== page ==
Beetroot Leaves

Beetroot Leaves Are Tasty

Beetroot leaves usually play second fiddle to the root part of the plant when it comes to discussions on how to prepare beets for the table or for canning. The beetroot leaves more often than not end up in the trash can, which is a shame, as they are very tasty and also are quite nutritious.




If one goes back a few centuries to when beets were collected in the wild and not yet commercially cultivated, people ate the leaves and discarded the roots. Later on, someone discovered the roots had a medicinal value, and the root part was no longer always discarded, though people still ate the beetroot leaves. At some point in time the root was found to be tasty, nutritious, and lent itself to many dishes, from salads to borsch. Somewhere along the line, people stopped eating the leaves almost entirely, to the point where many think of the leaves as something that might be barely edible, if edible at all.

Old Leaves Can Be Bitter, Newer Ones Are Sweeter - It probably doesn't help matters when some tell you beetroot leaves have a rather bitter taste, like Swiss chard. That's not too surprising, as the beetroot is a member of the chard family, as is spinach. The truth is, if beetroot leaves are harvested when quite young and fresh, they can be shredded and added to salads or cooked like spinach, and have a delicious somewhat sweet taste, not unlike spinach.

Very probably the only reasons people don't eat beetroot leaves more is one, they are used to spinach and have no real reason to change, and two, unless you grow your own beets, it's very difficult to find fresh beetroot leaves. Beets are sometimes sold on the market complete with foliage, but while the roots store fairly well, the leaves tend to deteriorate fairly quickly. Leaves purchased yesterday, even if kept in the refrigerator, lose some of their taste and tend to become somewhat limp and unappealing. Unless prepared soon after harvesting, the leaves will have a tendency to get a little limp in any event, but if eaten the day they are harvested, the taste will not be adversely affected. Your best bet then is to grow your own beets, or convince a friend or someone in your family to do so, so that you might enjoy both tender beetroot leaves and the tender young roots themselves.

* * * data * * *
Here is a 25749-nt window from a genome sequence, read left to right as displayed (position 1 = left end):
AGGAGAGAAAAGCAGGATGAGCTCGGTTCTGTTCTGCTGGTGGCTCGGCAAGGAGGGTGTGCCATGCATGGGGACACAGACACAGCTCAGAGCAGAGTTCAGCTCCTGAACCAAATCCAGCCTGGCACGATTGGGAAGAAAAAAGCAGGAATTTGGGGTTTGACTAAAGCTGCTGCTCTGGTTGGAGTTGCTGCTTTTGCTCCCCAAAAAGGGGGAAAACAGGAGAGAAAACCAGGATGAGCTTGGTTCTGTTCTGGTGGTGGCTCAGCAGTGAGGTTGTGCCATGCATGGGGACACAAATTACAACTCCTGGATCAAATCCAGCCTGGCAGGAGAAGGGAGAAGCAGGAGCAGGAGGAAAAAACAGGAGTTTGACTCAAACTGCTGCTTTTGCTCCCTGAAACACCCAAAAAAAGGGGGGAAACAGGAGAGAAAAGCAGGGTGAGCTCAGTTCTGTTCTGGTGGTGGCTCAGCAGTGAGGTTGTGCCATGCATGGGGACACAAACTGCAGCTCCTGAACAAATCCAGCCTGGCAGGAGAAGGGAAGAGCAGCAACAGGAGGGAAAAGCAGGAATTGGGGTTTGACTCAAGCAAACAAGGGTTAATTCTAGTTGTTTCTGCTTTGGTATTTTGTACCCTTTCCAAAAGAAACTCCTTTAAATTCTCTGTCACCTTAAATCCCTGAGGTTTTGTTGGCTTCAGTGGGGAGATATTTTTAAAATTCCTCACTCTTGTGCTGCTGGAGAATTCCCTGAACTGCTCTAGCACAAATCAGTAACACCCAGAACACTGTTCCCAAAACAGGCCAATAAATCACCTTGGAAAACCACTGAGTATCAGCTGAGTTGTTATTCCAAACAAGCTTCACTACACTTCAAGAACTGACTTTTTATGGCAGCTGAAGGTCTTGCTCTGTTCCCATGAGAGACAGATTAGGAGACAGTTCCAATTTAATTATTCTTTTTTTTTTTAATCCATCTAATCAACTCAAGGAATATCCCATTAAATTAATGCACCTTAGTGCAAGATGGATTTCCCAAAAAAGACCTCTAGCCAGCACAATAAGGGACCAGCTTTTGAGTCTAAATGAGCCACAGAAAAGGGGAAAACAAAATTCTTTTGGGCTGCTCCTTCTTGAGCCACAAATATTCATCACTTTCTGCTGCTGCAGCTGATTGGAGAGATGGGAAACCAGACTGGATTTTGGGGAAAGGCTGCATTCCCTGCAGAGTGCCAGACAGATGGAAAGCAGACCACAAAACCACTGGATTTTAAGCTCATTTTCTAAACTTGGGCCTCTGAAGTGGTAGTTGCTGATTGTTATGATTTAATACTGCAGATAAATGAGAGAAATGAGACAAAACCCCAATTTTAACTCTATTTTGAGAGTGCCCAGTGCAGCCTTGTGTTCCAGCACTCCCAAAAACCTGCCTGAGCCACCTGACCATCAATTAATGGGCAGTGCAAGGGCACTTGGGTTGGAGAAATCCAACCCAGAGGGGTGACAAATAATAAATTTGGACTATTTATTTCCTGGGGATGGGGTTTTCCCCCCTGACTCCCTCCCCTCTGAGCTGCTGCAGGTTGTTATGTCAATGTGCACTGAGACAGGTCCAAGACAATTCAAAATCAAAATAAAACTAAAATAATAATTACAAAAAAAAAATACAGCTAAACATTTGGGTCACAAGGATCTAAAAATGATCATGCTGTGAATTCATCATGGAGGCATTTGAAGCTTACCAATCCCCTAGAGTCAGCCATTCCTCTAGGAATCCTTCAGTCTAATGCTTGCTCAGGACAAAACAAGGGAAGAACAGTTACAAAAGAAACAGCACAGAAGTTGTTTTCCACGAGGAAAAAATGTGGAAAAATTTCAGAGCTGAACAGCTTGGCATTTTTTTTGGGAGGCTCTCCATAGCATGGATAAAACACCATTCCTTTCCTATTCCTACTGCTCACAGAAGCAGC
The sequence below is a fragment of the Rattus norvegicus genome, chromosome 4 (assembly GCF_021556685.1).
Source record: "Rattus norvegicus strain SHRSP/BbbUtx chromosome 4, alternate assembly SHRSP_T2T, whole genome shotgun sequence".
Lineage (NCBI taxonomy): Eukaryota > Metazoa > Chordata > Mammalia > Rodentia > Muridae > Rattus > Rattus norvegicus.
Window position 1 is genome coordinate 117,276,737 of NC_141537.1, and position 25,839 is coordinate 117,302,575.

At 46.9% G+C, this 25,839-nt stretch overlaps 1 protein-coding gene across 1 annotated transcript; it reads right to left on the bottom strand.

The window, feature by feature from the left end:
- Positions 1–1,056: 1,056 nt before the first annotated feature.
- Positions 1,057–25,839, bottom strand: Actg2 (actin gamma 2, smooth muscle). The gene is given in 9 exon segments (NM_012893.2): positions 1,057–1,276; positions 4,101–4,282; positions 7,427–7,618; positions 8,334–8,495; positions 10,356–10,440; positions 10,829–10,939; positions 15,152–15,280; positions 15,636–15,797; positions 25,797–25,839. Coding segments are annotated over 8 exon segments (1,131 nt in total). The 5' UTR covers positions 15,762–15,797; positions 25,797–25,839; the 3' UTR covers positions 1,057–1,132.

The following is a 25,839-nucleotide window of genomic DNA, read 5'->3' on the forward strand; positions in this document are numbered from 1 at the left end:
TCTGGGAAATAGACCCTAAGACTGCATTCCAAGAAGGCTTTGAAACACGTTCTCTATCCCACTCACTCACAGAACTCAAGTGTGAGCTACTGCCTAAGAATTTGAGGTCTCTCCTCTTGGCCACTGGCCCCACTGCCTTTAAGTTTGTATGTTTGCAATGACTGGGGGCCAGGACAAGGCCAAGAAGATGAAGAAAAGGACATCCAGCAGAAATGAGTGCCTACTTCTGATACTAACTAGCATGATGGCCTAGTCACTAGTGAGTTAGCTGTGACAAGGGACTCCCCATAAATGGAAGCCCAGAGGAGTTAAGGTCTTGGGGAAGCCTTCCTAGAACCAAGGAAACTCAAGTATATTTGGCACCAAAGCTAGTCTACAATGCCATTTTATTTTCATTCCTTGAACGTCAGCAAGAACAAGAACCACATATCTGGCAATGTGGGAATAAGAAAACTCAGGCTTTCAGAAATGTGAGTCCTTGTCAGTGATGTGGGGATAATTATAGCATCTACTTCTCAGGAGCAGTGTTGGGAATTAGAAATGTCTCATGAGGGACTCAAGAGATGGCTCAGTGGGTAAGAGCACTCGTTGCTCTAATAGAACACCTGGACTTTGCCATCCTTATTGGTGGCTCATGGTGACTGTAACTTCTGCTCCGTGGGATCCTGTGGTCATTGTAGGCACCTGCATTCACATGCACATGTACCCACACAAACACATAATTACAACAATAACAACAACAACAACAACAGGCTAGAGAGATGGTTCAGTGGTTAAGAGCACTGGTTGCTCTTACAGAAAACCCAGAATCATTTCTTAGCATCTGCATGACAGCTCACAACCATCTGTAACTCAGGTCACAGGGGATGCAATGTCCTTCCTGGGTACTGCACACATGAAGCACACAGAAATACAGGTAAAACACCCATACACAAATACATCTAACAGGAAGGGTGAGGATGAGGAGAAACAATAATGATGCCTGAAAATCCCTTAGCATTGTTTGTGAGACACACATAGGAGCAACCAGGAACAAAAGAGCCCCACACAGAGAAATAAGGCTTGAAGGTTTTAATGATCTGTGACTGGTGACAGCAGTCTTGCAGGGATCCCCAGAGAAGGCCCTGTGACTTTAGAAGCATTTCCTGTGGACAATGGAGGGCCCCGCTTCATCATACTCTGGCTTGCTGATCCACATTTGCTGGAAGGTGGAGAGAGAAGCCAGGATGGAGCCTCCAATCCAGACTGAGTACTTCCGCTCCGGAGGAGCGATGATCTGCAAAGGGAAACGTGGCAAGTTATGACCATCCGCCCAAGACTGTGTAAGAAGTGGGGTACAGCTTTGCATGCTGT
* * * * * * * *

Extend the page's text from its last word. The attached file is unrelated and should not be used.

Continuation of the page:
Prepare As You Would Spinach - Beetroot leaves somewhat resemble spinach, and if you've ever steamed or boiled spinach, you know that you don't require a large kettle to cook a couple of pounds, as they cook away to almost nothing. It's the same way with the leaves of the beet. A little water in a fairly small pot is usually all that is needed, and like spinach, the final result is usually better tasting and more nutritious if the leaves are steamed rather than boiled. You can boil beetroot leaves. Just don't let them cook too long.

Beetroot Leaves Are Highly Nutritious - Insofar as nutrition is concerned, the beet is well known as being one of the healthier vegetables, and is also well-known for its ability to stain everything red it comes into contact with when preparing the root. The leaves for the most part won't stain hands red (the long stalks might, but should be removed, or make pink pee, but are as nutritious as are the roots. Beetroot leaves are rich in iron, richer in iron than spinach for that matter, and are also an excellent source of calcium, copper, phosphorus, and magnesium. Even the larger leaves are tasty and nutritious if prepared while still quite fresh. It's simply that the smaller, tender leaves are even better.